Rants Working Blog

Reasserting the Big Picture Perspective on Your Work

When you start freaking out about change or challenges, then its time to take a step back and reframe the work in the larger context of your career and goals — the big picture.

When you’ve invested yourself in a goal and worked to deliver, it’s especially difficult to learn that new requirements have changed the rules and that “success” will have a different look than originally forecast. If your blood starts boiling at scope changes, or your client starts thinking outside the box (read outside your carefully orchestrated plan), then its good to ask yourself a few simple questions in order to regain perspective.

Ask yourself:

  1. Will the additional work make the end result better?
  2. Is the change going to set you up for something even better down the road?
  3. Where am I going after this? Is there something else in the pipeline?
  4. If time and money weren’t an issue, then why wouldn’t I do this?

Sometimes you end up deciding that the extra work isn’t worth it. That’s life. But oftentimes you’ll see that the extra effort will payoff. Then you have to go for it.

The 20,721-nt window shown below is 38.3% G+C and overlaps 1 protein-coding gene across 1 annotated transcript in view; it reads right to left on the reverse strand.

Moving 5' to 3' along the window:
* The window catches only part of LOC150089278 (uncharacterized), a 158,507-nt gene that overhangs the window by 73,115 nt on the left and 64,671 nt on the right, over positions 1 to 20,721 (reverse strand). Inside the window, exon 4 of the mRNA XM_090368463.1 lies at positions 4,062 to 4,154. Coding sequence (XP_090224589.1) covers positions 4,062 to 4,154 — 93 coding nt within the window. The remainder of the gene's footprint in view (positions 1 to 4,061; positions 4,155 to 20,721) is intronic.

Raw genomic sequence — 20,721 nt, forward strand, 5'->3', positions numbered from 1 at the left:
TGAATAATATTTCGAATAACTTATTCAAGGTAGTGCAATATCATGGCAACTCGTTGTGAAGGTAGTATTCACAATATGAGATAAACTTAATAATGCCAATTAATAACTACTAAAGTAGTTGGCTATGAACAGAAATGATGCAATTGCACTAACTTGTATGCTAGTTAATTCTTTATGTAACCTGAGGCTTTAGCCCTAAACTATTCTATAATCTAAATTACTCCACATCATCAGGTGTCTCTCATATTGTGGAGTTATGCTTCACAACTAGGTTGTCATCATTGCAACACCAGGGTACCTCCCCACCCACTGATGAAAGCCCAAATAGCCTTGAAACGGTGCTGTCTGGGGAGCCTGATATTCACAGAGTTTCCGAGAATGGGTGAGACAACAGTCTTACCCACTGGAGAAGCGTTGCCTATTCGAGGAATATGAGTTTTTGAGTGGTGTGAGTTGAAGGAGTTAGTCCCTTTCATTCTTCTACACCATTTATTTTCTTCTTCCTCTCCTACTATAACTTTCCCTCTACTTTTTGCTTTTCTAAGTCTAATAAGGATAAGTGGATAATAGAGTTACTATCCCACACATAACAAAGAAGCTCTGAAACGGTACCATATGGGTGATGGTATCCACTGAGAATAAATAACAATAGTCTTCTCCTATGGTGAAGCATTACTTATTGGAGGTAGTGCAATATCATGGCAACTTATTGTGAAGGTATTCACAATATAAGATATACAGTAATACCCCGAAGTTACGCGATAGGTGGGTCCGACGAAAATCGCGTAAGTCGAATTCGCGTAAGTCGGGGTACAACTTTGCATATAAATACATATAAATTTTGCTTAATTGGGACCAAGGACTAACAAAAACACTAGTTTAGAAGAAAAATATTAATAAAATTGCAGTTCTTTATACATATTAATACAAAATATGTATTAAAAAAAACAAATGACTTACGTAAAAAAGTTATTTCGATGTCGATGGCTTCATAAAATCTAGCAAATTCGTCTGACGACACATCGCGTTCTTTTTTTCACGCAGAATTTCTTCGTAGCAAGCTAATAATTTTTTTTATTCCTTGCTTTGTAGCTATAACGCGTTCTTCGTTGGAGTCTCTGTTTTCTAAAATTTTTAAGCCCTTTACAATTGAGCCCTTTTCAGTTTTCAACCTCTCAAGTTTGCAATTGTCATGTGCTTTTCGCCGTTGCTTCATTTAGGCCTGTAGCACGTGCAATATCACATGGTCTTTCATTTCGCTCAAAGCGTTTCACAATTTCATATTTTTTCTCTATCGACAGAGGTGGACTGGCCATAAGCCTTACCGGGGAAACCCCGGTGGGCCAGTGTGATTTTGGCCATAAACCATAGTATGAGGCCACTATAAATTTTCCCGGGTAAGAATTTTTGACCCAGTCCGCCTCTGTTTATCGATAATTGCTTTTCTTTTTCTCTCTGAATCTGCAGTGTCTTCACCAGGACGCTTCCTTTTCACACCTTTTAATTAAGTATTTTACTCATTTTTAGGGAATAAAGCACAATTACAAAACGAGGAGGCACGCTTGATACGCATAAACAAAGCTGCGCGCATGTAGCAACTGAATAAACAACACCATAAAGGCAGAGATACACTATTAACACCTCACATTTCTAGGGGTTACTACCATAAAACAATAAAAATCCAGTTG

If you work for yourself, then doing this type of analysis is even more important. As a entrepreneur your time is your most valuable asset. You have to keep thinking about next steps and new opportunities. Yet often the next opportunity will come from a current client, so you have to keep your mind open and remember that everything is connected.

I was recently presented with some (understandable) changes in the timeline and requirements for a project. I didn’t take it well. After a few near-meltdowns and some honest conversations, I was able to come to grips but acceptance was not graceful and things could have gone bad.

In the end, it wasn’t the just the value of the project itself that kept me engaged, but the knowledge that this project could be an asset in getting more work down the line. It was something I’d invested myself in not only for the sake of the client or my bank account, but because the work gave me new experiences that would translate well down the road. I’d nearly ran from a project because I’d lost sight of the big-picture value of the work and leaving would have cost me dearly for quite some time.

Asking myself these simple questions (and taking some deep breaths) helped me regain my perspective on the whole thing.

Image courtesy of Rana Banerjee on Flickr